14 Small Ways to Start Going Waste-Free
I’m not going to lie— going entirely waste-free can feel pretty overwhelming. When so much of what we have come to rely on in our daily lives, from our disposable morning coffee cups to the plastic utensils we mindlessly grab with our plastic-encased salads, from the packaging of our groceries and favorite beauty products to the garbage bags we use to throw it all away, the prospect of going waste-free feels like rejecting society as we know it. Not only that, it feels like yet another thing to think about on top of an already-packed lifestyle.
Of course, then we factor in our efforts to make more health-conscious choices and there’s suddenly a whole other layer of complexity to this. We’re told to opt for organic produce, yet the organic ones come wrapped in plastic (??) and apparently our daily green juice is killing turtles with every straw -_-
I know. This feels like a trick…
But rather than say “to hell with it, it’s too complicated, it’s not for me, what difference will I make as one tiny human, I can’t produce THAT much waste…” let’s take a gander at how even the smallest changes can have a huge, like HUGE, impact.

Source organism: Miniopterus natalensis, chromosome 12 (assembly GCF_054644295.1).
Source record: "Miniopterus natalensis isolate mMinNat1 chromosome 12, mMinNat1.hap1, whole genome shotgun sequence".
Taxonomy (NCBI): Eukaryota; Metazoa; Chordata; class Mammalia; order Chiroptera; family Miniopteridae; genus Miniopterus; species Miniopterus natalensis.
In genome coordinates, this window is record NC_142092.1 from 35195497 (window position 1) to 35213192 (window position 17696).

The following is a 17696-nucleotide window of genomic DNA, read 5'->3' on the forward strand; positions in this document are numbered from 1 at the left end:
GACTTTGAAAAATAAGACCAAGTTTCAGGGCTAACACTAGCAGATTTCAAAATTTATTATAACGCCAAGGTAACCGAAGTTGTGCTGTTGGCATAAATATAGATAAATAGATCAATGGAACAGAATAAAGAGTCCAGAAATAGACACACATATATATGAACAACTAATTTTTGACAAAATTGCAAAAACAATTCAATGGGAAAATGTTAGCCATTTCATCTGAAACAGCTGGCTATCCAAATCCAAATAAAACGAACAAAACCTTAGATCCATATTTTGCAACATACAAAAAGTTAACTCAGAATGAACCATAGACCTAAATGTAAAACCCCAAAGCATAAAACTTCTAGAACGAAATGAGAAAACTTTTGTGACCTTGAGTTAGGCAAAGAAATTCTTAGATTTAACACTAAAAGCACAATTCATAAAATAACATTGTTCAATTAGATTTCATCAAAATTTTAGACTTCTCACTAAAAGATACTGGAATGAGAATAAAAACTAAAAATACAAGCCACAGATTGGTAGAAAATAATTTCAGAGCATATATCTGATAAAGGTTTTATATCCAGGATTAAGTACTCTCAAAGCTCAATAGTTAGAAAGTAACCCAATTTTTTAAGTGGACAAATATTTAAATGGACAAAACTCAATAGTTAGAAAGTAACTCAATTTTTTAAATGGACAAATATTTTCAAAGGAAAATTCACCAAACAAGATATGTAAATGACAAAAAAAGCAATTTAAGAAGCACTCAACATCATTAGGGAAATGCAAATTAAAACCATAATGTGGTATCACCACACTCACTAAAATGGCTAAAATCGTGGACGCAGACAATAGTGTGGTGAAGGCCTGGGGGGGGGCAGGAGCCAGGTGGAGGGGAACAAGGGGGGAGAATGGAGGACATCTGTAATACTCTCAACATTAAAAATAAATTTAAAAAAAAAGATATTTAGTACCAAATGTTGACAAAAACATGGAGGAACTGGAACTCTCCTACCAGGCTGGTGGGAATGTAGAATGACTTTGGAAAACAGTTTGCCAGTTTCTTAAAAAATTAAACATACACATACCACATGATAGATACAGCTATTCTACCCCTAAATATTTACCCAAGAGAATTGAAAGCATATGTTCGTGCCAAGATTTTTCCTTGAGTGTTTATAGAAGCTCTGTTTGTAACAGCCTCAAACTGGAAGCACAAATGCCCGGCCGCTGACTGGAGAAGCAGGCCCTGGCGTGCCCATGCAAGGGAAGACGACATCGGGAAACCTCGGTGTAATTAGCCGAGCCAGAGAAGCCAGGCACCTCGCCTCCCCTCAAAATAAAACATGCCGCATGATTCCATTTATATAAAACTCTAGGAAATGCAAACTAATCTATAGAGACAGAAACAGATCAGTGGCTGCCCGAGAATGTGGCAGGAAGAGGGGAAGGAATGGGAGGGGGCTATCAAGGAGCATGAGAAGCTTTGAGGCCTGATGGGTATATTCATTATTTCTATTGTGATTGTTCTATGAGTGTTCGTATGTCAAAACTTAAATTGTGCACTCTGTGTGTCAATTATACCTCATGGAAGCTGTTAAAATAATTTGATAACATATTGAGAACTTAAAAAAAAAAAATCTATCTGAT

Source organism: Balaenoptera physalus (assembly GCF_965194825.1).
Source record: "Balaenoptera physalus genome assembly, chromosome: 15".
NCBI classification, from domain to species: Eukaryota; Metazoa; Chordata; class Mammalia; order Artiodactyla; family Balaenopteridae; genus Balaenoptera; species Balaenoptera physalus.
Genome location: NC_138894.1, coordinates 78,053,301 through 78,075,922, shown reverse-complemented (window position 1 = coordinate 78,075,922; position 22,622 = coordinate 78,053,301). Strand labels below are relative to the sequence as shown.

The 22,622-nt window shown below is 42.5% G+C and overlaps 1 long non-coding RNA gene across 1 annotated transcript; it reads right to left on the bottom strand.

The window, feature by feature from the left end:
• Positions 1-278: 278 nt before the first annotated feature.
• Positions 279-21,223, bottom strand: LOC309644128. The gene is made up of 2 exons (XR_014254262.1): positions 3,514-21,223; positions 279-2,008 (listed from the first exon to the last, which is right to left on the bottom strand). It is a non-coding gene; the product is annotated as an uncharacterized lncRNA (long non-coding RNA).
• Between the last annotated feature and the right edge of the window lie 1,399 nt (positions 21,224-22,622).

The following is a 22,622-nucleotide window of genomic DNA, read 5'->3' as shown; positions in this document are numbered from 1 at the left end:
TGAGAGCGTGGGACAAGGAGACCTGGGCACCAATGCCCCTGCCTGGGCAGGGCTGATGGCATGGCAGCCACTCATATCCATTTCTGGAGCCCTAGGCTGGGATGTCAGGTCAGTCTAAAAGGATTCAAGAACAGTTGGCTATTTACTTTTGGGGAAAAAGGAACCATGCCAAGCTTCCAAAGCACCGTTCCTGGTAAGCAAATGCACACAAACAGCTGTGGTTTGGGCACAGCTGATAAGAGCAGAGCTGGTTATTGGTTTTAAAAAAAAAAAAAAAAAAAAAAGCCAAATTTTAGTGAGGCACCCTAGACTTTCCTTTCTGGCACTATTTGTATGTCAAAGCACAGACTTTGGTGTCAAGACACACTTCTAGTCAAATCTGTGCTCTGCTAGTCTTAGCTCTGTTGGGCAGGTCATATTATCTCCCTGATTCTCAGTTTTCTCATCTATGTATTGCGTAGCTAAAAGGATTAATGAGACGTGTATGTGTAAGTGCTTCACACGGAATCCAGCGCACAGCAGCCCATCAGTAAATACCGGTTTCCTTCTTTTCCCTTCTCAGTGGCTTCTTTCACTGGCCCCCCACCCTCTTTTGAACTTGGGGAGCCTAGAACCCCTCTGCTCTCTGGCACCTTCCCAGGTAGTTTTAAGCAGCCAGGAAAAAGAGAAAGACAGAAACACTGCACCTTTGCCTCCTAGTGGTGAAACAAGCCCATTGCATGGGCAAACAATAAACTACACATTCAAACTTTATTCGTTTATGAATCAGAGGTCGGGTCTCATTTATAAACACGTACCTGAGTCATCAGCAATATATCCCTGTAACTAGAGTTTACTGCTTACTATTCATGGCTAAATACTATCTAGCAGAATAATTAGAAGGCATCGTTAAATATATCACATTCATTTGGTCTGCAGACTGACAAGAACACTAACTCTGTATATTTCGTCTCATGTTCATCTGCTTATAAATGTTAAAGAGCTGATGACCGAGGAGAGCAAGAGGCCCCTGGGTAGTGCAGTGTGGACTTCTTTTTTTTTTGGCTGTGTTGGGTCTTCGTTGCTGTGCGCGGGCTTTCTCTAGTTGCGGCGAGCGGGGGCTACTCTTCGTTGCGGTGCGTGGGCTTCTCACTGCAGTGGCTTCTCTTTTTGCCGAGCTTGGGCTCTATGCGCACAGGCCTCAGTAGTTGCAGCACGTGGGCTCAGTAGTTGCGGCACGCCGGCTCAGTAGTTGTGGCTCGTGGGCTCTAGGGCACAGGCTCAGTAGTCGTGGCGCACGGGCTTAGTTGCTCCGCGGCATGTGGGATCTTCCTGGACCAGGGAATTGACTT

First off, we have to honor that, like any lifestyle change, going waste-free is not something we can do overnight or we are basically guaranteed to give up on it after a week and lose enthusiasm behind our efforts.
Also, it’s important to understand that no one is asking us to be perfect. It’s not like choosing to value waste-free practices means never ever throwing something away or else you’re a failure and why even bother. Rather, it’s little efforts on the behalf of many that add up overtime to bring about change, rather than a few people doing things to a sustainably-sourced organic cotton T.
I love the infograph here, as it really puts things into perspective. You can see how much impact you alone can have over the course of a year of tiny swaps, and how this compounds exponentially when we make a collective effort of tiny swaps!